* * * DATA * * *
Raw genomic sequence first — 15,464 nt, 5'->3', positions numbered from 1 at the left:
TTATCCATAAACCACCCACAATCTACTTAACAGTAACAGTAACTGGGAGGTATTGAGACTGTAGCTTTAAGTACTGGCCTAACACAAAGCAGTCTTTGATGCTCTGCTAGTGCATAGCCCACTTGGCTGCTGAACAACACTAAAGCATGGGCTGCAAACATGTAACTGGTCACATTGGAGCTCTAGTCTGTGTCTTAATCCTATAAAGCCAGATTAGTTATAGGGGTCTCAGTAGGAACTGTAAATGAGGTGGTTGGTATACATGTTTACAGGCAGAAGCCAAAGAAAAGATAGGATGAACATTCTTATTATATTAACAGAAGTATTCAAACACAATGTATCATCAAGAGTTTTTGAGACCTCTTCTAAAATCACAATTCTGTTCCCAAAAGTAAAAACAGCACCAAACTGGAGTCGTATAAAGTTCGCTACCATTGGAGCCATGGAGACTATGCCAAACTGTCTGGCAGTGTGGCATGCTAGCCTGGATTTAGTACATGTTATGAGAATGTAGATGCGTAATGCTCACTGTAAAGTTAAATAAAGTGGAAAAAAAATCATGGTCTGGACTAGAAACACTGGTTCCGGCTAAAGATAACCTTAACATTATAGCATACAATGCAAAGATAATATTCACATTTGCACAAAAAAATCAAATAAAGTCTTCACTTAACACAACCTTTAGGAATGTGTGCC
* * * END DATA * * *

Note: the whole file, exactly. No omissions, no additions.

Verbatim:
Raw genomic sequence first — 15,464 nt, 5'->3', positions numbered from 1 at the left:
TTATCCATAAACCACCCACAATCTACTTAACAGTAACAGTAACTGGGAGGTATTGAGACTGTAGCTTTAAGTACTGGCCTAACACAAAGCAGTCTTTGATGCTCTGCTAGTGCATAGCCCACTTGGCTGCTGAACAACACTAAAGCATGGGCTGCAAACATGTAACTGGTCACATTGGAGCTCTAGTCTGTGTCTTAATCCTATAAAGCCAGATTAGTTATAGGGGTCTCAGTAGGAACTGTAAATGAGGTGGTTGGTATACATGTTTACAGGCAGAAGCCAAAGAAAAGATAGGATGAACATTCTTATTATATTAACAGAAGTATTCAAACACAATGTATCATCAAGAGTTTTTGAGACCTCTTCTAAAATCACAATTCTGTTCCCAAAAGTAAAAACAGCACCAAACTGGAGTCGTATAAAGTTCGCTACCATTGGAGCCATGGAGACTATGCCAAACTGTCTGGCAGTGTGGCATGCTAGCCTGGATTTAGTACATGTTATGAGAATGTAGATGCGTAATGCTCACTGTAAAGTTAAATAAAGTGGAAAAAAAATCATGGTCTGGACTAGAAACACTGGTTCCGGCTAAAGATAACCTTAACATTATAGCATACAATGCAAAGATAATATTCACATTTGCACAAAAAAATCAAATAAAGTCTTCACTTAACACAACCTTTAGGAATGTGTGCC